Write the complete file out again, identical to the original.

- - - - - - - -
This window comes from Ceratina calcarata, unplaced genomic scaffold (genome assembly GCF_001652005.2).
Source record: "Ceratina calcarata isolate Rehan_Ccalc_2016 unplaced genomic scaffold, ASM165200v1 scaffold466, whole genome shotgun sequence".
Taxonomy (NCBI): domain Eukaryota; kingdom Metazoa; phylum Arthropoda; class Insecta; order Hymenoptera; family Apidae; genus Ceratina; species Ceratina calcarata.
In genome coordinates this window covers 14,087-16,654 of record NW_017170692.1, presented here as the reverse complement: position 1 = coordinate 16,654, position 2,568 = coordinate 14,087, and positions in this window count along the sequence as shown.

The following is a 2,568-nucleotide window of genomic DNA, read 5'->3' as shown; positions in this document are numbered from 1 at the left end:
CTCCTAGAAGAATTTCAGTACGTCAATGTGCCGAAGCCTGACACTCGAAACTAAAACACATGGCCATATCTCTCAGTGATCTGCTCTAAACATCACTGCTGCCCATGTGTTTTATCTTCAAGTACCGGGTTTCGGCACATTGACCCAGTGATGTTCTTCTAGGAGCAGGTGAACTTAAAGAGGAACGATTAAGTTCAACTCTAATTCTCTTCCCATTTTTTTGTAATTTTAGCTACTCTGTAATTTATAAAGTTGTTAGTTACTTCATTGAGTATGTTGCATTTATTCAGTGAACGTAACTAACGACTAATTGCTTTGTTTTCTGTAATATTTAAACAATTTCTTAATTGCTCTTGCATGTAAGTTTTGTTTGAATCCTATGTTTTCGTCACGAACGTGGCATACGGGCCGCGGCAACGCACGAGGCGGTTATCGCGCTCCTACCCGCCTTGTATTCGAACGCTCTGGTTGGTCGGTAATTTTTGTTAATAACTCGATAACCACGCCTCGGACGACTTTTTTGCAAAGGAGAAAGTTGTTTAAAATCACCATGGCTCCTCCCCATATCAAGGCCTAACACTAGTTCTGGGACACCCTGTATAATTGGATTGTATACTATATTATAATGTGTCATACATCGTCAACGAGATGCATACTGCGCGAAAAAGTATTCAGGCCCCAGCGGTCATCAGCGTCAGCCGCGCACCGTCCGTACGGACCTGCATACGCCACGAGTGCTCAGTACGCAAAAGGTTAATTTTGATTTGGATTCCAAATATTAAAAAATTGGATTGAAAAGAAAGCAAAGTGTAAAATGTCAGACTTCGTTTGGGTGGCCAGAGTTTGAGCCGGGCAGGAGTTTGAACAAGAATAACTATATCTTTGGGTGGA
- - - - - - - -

This window comes from Ceratina calcarata, unplaced genomic scaffold (genome assembly GCF_001652005.2).
Source record: "Ceratina calcarata isolate Rehan_Ccalc_2016 unplaced genomic scaffold, ASM165200v1 scaffold466, whole genome shotgun sequence".
Taxonomy (NCBI): domain Eukaryota; kingdom Metazoa; phylum Arthropoda; class Insecta; order Hymenoptera; family Apidae; genus Ceratina; species Ceratina calcarata.
In genome coordinates this window covers 14,087-16,654 of record NW_017170692.1, presented here as the reverse complement: position 1 = coordinate 16,654, position 2,568 = coordinate 14,087, and positions in this window count along the sequence as shown.

The following is a 2,568-nucleotide window of genomic DNA, read 5'->3' as shown; positions in this document are numbered from 1 at the left end:
CTCCTAGAAGAATTTCAGTACGTCAATGTGCCGAAGCCTGACACTCGAAACTAAAACACATGGCCATATCTCTCAGTGATCTGCTCTAAACATCACTGCTGCCCATGTGTTTTATCTTCAAGTACCGGGTTTCGGCACATTGACCCAGTGATGTTCTTCTAGGAGCAGGTGAACTTAAAGAGGAACGATTAAGTTCAACTCTAATTCTCTTCCCATTTTTTTGTAATTTTAGCTACTCTGTAATTTATAAAGTTGTTAGTTACTTCATTGAGTATGTTGCATTTATTCAGTGAACGTAACTAACGACTAATTGCTTTGTTTTCTGTAATATTTAAACAATTTCTTAATTGCTCTTGCATGTAAGTTTTGTTTGAATCCTATGTTTTCGTCACGAACGTGGCATACGGGCCGCGGCAACGCACGAGGCGGTTATCGCGCTCCTACCCGCCTTGTATTCGAACGCTCTGGTTGGTCGGTAATTTTTGTTAATAACTCGATAACCACGCCTCGGACGACTTTTTTGCAAAGGAGAAAGTTGTTTAAAATCACCATGGCTCCTCCCCATATCAAGGCCTAACACTAGTTCTGGGACACCCTGTATAATTGGATTGTATACTATATTATAATGTGTCATACATCGTCAACGAGATGCATACTGCGCGAAAAAGTATTCAGGCCCCAGCGGTCATCAGCGTCAGCCGCGCACCGTCCGTACGGACCTGCATACGCCACGAGTGCTCAGTACGCAAAAGGTTAATTTTGATTTGGATTCCAAATATTAAAAAATTGGATTGAAAAGAAAGCAAAGTGTAAAATGTCAGACTTCGTTTGGGTGGCCAGAGTTTGAGCCGGGCAGGAGTTTGAACAAGAATAACTATATCTTTGGGTGGA